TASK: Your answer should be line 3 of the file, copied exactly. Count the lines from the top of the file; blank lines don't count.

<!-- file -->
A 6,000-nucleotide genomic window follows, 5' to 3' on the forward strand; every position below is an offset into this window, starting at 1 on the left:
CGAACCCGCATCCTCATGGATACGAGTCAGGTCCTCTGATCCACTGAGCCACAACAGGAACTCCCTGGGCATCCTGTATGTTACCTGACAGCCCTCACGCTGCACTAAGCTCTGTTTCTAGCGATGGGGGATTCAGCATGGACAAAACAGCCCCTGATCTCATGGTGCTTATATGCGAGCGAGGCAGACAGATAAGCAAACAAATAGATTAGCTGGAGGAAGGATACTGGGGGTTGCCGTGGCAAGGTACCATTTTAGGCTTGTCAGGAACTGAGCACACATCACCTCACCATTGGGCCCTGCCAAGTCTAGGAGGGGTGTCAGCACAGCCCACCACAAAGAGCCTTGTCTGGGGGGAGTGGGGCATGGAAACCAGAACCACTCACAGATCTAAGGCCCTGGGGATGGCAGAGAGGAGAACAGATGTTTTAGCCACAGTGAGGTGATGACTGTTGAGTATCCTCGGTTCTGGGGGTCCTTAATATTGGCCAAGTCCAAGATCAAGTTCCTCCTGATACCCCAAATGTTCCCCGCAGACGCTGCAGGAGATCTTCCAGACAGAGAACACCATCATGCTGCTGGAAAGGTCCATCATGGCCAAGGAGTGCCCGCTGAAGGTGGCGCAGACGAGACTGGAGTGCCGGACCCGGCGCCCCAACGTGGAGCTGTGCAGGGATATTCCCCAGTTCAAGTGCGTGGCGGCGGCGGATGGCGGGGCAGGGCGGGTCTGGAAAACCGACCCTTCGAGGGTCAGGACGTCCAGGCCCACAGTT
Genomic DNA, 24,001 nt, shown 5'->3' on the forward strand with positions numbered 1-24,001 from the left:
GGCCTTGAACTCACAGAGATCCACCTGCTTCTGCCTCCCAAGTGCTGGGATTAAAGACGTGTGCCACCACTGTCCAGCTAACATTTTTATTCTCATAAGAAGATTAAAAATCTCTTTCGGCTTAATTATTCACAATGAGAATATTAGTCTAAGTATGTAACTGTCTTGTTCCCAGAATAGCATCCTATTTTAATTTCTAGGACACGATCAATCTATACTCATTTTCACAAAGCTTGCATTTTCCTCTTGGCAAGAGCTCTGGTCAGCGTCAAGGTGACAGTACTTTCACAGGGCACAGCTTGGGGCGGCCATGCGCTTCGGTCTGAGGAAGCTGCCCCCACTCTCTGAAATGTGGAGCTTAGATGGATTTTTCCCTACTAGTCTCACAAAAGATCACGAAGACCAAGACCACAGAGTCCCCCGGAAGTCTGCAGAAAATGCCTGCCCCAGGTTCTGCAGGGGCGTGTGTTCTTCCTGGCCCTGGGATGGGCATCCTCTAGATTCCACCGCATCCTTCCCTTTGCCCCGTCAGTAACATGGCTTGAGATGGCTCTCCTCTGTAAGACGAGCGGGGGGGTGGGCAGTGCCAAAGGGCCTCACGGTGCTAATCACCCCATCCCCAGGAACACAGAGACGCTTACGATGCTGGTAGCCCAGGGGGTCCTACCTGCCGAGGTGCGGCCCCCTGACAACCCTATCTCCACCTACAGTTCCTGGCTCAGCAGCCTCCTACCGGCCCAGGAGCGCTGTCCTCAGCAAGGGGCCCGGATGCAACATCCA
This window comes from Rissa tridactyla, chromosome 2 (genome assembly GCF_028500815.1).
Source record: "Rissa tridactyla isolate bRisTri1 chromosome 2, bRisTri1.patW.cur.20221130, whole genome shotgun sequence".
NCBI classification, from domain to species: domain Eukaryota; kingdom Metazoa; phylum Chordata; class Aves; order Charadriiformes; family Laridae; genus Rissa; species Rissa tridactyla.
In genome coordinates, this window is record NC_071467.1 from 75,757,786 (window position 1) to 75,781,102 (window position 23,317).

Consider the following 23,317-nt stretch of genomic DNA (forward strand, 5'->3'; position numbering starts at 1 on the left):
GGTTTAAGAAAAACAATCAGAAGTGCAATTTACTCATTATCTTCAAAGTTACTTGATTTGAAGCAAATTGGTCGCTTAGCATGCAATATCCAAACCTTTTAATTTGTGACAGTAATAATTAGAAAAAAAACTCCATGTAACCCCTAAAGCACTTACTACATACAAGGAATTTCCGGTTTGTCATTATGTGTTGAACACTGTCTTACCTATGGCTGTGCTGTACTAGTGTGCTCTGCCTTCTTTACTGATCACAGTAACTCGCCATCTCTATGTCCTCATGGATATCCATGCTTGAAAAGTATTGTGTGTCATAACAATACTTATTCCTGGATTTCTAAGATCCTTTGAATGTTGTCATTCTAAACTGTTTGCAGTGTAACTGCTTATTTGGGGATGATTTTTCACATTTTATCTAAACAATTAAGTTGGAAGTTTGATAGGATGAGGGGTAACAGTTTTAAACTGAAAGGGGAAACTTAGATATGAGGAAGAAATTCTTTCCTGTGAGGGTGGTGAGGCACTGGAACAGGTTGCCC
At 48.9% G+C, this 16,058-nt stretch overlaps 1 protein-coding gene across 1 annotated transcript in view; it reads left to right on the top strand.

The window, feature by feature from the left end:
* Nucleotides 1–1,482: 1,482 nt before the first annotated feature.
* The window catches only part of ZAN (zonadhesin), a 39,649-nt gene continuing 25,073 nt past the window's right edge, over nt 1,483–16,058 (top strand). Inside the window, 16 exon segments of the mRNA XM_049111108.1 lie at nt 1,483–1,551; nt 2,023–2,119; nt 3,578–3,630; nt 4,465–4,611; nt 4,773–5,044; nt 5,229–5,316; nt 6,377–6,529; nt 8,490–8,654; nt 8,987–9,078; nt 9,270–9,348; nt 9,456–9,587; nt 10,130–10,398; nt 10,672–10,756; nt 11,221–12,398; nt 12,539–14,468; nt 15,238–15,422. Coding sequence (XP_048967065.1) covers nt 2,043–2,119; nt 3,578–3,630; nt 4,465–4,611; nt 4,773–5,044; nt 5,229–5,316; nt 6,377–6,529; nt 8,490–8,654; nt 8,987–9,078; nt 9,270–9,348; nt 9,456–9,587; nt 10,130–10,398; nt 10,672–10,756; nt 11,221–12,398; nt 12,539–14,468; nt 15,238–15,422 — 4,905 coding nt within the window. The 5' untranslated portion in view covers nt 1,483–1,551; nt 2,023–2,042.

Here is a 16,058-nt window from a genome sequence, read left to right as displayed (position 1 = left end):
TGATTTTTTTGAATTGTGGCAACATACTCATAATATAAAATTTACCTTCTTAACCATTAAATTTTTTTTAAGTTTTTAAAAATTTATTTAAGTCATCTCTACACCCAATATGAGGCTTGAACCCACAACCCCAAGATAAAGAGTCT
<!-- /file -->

Genomic DNA, 24,001 nt, shown 5'->3' on the forward strand with positions numbered 1-24,001 from the left: